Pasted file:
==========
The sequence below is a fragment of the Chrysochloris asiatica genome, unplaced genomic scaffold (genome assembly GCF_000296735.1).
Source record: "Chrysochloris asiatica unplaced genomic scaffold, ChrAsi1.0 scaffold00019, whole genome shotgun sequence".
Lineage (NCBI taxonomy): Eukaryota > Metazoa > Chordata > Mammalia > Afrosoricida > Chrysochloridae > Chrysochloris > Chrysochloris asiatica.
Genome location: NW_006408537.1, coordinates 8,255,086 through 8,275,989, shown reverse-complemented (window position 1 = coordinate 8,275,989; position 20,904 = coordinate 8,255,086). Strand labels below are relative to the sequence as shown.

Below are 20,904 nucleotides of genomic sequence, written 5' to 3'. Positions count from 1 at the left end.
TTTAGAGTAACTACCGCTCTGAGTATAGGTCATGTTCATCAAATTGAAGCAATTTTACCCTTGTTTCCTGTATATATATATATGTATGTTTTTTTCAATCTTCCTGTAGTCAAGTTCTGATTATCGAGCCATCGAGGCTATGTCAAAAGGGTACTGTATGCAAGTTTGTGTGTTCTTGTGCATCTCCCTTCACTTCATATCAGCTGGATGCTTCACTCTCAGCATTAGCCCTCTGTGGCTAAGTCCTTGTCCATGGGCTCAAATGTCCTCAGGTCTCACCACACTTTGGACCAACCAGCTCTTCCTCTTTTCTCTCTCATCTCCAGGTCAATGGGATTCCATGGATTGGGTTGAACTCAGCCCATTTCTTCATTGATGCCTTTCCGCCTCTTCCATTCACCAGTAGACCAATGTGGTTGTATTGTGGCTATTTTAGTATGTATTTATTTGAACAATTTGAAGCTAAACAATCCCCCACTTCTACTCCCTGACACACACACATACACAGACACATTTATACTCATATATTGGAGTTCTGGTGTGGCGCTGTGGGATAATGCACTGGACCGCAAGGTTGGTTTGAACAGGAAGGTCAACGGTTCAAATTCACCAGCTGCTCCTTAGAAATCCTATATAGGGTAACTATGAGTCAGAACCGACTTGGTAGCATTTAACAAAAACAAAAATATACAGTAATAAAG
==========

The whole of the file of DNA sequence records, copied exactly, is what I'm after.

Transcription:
The sequence below is a fragment of the Chrysochloris asiatica genome, unplaced genomic scaffold (genome assembly GCF_000296735.1).
Source record: "Chrysochloris asiatica unplaced genomic scaffold, ChrAsi1.0 scaffold00019, whole genome shotgun sequence".
Lineage (NCBI taxonomy): Eukaryota > Metazoa > Chordata > Mammalia > Afrosoricida > Chrysochloridae > Chrysochloris > Chrysochloris asiatica.
Genome location: NW_006408537.1, coordinates 8,255,086 through 8,275,989, shown reverse-complemented (window position 1 = coordinate 8,275,989; position 20,904 = coordinate 8,255,086). Strand labels below are relative to the sequence as shown.

Below are 20,904 nucleotides of genomic sequence, written 5' to 3'. Positions count from 1 at the left end.
TTTAGAGTAACTACCGCTCTGAGTATAGGTCATGTTCATCAAATTGAAGCAATTTTACCCTTGTTTCCTGTATATATATATATGTATGTTTTTTTCAATCTTCCTGTAGTCAAGTTCTGATTATCGAGCCATCGAGGCTATGTCAAAAGGGTACTGTATGCAAGTTTGTGTGTTCTTGTGCATCTCCCTTCACTTCATATCAGCTGGATGCTTCACTCTCAGCATTAGCCCTCTGTGGCTAAGTCCTTGTCCATGGGCTCAAATGTCCTCAGGTCTCACCACACTTTGGACCAACCAGCTCTTCCTCTTTTCTCTCTCATCTCCAGGTCAATGGGATTCCATGGATTGGGTTGAACTCAGCCCATTTCTTCATTGATGCCTTTCCGCCTCTTCCATTCACCAGTAGACCAATGTGGTTGTATTGTGGCTATTTTAGTATGTATTTATTTGAACAATTTGAAGCTAAACAATCCCCCACTTCTACTCCCTGACACACACACATACACAGACACATTTATACTCATATATTGGAGTTCTGGTGTGGCGCTGTGGGATAATGCACTGGACCGCAAGGTTGGTTTGAACAGGAAGGTCAACGGTTCAAATTCACCAGCTGCTCCTTAGAAATCCTATATAGGGTAACTATGAGTCAGAACCGACTTGGTAGCATTTAACAAAAACAAAAATATACAGTAATAAAG